Two Gentlemen of Verona By William Shakespeare Act I: Scene 2

JULIA.
Is it near dinner time?

LUCETTA.
I would it were;
That you might kill your stomach on your meat
And not upon your maid.

JULIA.
What is't that you took up so gingerly?

LUCETTA.
Nothing.

JULIA.
Why didst thou stoop, then?

LUCETTA.
To take a paper up
That I let fall.

JULIA.
And is that paper nothing?

LUCETTA.
Nothing concerning me.

JULIA.
Then let it lie for those that it concerns.

LUCETTA.
Madam, it will not lie where it concerns,
Unless it have a false interpreter.

JULIA.
Some love of yours hath writ to you in rime.

LUCETTA.
That I might sing it, madam, to a tune:
Give me a note: your ladyship can set.

JULIA.
As little by such toys as may be possible;
Best sing it to the tune of 'Light o' Love.'

LUCETTA.
It is too heavy for so light a tune.

JULIA.
Heavy! belike it hath some burden then?

LUCETTA.
Ay; and melodious were it, would you sing it.

JULIA.
And why not you?

LUCETTA.
I cannot reach so high.

JULIA.
Let's see your song. [Taking the letter.]
How now, minion!

LUCETTA.
Keep tune there still, so you will sing it out:
And yet methinks, I do not like this tune.

JULIA.
You do not?

LUCETTA.
No, madam; it is too sharp.

JULIA.
You, minion, are too saucy.

LUCETTA.
Nay, now you are too flat
And mar the concord with too harsh a descant;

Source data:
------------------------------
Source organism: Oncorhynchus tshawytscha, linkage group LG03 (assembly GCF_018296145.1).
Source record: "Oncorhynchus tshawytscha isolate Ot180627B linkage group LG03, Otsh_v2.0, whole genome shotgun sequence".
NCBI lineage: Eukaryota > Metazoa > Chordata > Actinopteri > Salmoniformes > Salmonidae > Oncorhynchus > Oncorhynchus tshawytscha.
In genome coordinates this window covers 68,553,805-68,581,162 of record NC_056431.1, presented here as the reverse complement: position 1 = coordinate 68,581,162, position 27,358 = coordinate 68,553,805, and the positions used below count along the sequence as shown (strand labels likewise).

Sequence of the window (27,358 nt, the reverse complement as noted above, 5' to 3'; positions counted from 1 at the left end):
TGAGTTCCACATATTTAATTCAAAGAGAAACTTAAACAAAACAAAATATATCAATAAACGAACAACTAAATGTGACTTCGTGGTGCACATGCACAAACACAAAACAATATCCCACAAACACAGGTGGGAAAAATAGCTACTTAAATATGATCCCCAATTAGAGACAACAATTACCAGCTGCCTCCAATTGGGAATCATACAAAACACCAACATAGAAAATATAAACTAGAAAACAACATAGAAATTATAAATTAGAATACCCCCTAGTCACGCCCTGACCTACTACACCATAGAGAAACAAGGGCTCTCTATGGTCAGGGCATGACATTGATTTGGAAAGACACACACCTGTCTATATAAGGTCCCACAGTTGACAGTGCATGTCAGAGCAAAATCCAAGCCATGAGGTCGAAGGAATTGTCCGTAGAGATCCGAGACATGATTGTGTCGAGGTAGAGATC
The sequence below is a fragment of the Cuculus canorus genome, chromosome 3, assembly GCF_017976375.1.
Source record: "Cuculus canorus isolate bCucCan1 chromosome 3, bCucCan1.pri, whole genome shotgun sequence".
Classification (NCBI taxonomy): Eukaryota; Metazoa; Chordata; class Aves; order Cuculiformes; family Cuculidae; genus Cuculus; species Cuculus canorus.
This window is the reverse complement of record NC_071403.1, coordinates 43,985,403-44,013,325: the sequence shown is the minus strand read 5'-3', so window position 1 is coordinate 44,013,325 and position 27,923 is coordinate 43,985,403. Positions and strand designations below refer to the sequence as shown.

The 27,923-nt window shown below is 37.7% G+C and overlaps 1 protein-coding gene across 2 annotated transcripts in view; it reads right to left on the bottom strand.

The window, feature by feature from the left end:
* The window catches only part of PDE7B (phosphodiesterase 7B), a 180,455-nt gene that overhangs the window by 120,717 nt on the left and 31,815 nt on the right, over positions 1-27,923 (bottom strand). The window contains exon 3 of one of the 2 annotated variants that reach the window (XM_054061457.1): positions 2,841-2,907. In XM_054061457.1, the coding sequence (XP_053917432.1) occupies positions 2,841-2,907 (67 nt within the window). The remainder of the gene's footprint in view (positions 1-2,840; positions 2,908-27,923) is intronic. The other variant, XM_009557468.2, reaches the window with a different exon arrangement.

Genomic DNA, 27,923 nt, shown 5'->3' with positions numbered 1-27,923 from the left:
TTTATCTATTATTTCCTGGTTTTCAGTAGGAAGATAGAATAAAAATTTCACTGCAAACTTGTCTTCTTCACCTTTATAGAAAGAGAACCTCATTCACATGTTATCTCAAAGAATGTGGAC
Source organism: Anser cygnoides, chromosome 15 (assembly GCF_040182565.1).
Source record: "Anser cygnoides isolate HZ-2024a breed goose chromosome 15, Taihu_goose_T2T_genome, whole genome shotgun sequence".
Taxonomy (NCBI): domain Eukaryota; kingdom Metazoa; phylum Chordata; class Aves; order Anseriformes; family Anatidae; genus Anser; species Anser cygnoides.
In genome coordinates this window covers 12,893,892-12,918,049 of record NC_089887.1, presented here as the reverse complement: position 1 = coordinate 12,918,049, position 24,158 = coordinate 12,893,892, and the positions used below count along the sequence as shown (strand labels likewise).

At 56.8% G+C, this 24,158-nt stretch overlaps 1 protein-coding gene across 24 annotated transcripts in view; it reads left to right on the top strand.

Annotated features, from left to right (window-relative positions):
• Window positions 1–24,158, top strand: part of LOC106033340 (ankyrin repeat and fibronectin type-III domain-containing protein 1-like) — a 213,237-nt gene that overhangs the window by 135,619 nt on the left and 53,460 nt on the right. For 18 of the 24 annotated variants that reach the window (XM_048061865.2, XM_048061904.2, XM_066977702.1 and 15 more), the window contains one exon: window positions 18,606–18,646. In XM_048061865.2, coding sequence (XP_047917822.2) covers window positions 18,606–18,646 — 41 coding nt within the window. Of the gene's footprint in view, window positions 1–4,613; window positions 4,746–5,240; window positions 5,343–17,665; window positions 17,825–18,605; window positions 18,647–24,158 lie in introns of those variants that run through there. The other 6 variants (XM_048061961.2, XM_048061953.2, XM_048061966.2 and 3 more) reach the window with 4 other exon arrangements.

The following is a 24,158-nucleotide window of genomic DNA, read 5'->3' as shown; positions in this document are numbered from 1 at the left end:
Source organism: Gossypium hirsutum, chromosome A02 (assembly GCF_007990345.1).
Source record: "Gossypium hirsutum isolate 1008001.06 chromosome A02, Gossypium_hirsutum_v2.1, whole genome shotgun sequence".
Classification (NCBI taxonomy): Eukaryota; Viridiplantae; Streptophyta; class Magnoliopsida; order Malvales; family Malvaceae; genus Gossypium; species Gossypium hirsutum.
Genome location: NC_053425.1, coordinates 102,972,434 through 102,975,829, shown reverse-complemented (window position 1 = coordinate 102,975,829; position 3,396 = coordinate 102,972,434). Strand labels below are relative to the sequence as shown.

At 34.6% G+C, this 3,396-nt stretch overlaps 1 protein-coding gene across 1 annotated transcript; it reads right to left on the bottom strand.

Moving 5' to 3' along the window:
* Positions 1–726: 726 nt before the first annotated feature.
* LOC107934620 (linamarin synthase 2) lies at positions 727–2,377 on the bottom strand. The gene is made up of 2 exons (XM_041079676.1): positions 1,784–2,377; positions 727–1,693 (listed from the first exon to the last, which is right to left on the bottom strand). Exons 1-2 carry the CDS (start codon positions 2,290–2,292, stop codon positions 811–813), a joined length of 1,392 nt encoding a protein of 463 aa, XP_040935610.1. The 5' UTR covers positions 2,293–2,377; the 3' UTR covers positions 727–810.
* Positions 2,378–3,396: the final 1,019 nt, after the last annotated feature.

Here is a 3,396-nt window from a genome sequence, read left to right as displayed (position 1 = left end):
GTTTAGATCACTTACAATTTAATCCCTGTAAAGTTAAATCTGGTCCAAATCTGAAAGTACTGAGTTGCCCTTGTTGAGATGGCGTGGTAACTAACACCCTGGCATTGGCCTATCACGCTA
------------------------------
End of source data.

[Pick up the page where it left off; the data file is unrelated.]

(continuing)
There wanteth but a mean to fill your song.

JULIA.
The mean is drown'd with your unruly bass.

LUCETTA.
Indeed, I bid the base for Proteus.

JULIA.
This babble shall not henceforth trouble me.
Here is a coil with protestation! — [Tears the letter.]
Go, get you gone; and let the papers lie:
You would be fingering them, to anger me.

LUCETTA.
She makes it strange; but she would be best pleas'd
To be so anger'd with another letter.

[Exit.]

JULIA.
Nay, would I were so anger'd with the same!
O hateful hands, to tear such loving words!
Injurious wasps, to feed on such sweet honey
And kill the bees that yield it with your stings!
I'll kiss each several paper for amends.
Look, here is writ 'kind Julia.' Unkind Julia!
As in revenge of thy ingratitude,
I throw thy name against the bruising stones,
Trampling contemptuously on thy disdain.
And here is writ 'love-wounded Proteus':
Poor wounded name! my bosom, as a bed,
Shall lodge thee till thy wound be throughly heal'd;
And thus I search it with a sovereign kiss.
But twice or thrice was 'Proteus' written down:
Be calm, good wind, blow not a word away
Till I have found each letter in the letter
Except mine own name; that some whirlwind bear
Unto a ragged, fearful-hanging rock,
And throw it thence into the raging sea!
Lo, here in one line is his name twice writ:
'Poor forlorn Proteus, passionate Proteus,
To the sweet Julia': — that I'll tear away;
And yet I will not, sith so prettily
He couples it to his complaining names:
Thus will I fold them one upon another:
Now kiss, embrace, contend, do what you will.

[Re-enter LUCETTA.]

LUCETTA.
Madam,
Dinner is ready, and your father stays.

JULIA.
Well, let us go.

LUCETTA.
What! shall these papers lie like tell-tales here?

JULIA.
If you respect them, best to take them up.

LUCETTA.
Nay, I was taken up for laying them down;
Yet here they shall not lie, for catching cold.

JULIA.
I see you have a month's mind to them.

LUCETTA.
Ay, madam, you may say what sights you see;
I see things too, although you judge I wink.

JULIA.
Come, come; will't please you go?

[Exeunt.]

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At the end of the play, who does Julia meet and characterize as “A virtuous gentlewoman, mild and beautiful!”



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